The Strategist

All-time high meets recession

Last month, Germany’s best-known stock index hit a new record high. The DAX, which includes the 40 largest German companies, reached a new record of 16,331.94 points on May 19, beating the previous high of 16,291.19 set in the fourth quarter of 2021. Some analysts immediately spoke of a “fake” record as the DAX is a performance index (i.e., it includes dividend payments) and not a price index such as the S&P 500 or the Swiss Market Index (SMI), which track the price movements of the index components without dividend payments.

Thomas Wille
Temps de lecture
8 minutes
German flag
© Shutterstock

In our view, calling the DAX’s recent all-time high a “fake” is not tenable. Today, dividend payments are an integral part of an investment's return potential, not just its price performance. Analysts and investors should always look at the total package - including price potential and dividend yield.

Recession in Germany

On 25 May, just six days after the DAX set the all-time high, the news came that Germany was in a recession, albeit a mild one. Officially, a recession occurs when gross domestic product (GDP) is negative for two consecutive quarters. With a contraction of 0.5% in the fourth quarter of 2022 and another contraction of 0.3% in the first quarter of 2023, this was the case in Europe's largest economy.

However, we should not allow ourselves to get carried away, as extremely weak growth was already expected and the difference between -0.3% and +0.1% growth is hardly noticeable for consumers and investors. Moreover, German GDP fell by 6.9% during the Great Financial Crisis and by more than 10% during the recession following the outbreak of Covid-19. Nevertheless, the situation is still uncomfortable given the weak growth prospects.

A conundrum? - not really

Investors might naturally ask how such a constellation - record high stock prices and a recession - is possible. It would be too easy to say that the stock market does not always accurately reflect the economy, or that equity markets are one of the best leading indicators. That is true to a certain extent, but in this particular case it is too simplistic.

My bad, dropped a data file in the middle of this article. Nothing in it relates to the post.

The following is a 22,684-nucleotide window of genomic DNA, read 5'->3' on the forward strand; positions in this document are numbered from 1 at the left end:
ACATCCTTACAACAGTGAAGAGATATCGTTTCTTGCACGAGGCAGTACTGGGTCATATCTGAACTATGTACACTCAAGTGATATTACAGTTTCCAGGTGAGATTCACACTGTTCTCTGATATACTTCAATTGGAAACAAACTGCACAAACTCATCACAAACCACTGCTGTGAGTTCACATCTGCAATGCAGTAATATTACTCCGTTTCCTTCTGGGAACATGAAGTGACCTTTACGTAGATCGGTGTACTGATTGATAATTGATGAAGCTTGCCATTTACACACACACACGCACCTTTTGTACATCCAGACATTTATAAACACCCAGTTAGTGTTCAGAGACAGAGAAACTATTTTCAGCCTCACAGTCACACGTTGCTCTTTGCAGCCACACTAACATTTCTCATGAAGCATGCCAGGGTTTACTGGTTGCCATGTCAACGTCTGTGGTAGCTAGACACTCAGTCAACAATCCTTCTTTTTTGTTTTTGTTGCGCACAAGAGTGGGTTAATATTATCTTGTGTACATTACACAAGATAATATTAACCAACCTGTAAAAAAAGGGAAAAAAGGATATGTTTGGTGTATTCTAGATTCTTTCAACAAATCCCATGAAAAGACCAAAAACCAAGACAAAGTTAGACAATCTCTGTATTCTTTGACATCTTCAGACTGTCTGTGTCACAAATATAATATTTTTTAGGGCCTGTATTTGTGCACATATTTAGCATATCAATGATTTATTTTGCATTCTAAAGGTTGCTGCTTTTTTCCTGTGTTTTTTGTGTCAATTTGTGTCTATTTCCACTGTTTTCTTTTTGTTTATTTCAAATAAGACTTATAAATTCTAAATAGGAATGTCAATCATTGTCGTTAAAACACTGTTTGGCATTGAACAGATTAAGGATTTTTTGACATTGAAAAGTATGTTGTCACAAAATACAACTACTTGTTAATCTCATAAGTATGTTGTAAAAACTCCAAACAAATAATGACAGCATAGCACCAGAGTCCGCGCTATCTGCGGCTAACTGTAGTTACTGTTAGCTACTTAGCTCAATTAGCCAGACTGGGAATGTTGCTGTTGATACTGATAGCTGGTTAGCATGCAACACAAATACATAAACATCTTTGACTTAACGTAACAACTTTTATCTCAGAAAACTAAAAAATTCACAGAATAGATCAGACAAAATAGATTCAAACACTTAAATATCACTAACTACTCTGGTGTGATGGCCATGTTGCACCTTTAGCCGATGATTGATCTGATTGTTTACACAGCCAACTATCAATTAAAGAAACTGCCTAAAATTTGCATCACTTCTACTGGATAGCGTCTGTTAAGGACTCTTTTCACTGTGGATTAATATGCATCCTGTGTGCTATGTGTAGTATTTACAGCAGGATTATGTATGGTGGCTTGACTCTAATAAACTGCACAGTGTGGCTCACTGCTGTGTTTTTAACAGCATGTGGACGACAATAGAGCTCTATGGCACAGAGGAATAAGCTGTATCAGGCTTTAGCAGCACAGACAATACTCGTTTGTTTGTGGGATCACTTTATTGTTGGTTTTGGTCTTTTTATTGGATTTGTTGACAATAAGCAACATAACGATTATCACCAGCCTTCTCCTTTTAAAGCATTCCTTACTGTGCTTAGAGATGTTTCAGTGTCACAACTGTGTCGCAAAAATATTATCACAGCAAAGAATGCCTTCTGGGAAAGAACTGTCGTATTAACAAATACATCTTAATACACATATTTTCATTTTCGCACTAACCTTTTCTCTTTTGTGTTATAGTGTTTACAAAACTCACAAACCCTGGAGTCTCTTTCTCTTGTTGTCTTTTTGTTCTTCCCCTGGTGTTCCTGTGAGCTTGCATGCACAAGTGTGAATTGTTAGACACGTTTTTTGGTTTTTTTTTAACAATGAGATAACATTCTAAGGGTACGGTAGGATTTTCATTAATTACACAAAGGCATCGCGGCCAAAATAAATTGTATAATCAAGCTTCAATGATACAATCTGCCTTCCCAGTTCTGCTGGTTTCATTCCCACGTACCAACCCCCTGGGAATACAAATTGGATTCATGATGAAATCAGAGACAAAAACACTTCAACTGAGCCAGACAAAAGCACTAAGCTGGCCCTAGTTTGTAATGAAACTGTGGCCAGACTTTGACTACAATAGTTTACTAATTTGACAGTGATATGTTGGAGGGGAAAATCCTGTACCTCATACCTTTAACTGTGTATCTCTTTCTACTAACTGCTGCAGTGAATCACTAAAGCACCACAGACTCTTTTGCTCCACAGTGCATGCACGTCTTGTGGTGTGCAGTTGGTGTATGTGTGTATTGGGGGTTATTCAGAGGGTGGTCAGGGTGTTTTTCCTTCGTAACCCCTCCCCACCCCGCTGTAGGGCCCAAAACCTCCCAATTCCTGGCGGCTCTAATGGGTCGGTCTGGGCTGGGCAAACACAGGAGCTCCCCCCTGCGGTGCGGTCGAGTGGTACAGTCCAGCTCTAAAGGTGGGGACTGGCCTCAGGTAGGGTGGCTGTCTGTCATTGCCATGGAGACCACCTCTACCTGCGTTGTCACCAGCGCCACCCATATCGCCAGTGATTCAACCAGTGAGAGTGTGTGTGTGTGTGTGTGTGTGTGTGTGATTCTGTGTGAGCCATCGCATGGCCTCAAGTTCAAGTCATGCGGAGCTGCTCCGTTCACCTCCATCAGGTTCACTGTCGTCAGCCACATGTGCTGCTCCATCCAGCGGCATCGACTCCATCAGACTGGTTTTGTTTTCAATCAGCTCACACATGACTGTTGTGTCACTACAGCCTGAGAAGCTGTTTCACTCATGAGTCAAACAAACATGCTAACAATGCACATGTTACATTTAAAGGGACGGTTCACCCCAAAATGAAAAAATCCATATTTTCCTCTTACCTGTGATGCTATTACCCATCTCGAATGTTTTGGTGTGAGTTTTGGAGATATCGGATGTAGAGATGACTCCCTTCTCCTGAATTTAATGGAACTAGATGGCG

From our point of view, the main factor is that investors' expectations six to nine months ago were much worse than today's actual conditions. As winter approached in autumn 2022, investors did not know that it will be a mild winter or that gas prices would fall by more than 90%. These worst-case scenarios have been priced out of markets. The price gains of recent months have largely been based on the mantra that less bad is good. This was also one of the reasons why we upgraded European equities to "neutral" at the end of the first quarter.

So where do we go from here?

Looking forward to the second half of the year, the road ahead for the DAX and European equities is likely to be bumpier. Another winter is on the horizon and the energy supply challenges are not just limited to Germany. It also remains to be seen whether market participants' current inflation expectations are realistic or whether the core rate will remain stubbornly high, putting pressure on the ECB to raise interest rates well above 4%. In this environment, sector and industry selection is the most important success factor in our view, not only in the German equity market but also globally. The extent to which stock pickers will rise again remains to be seen, but active management will be crucial in the coming quarters.

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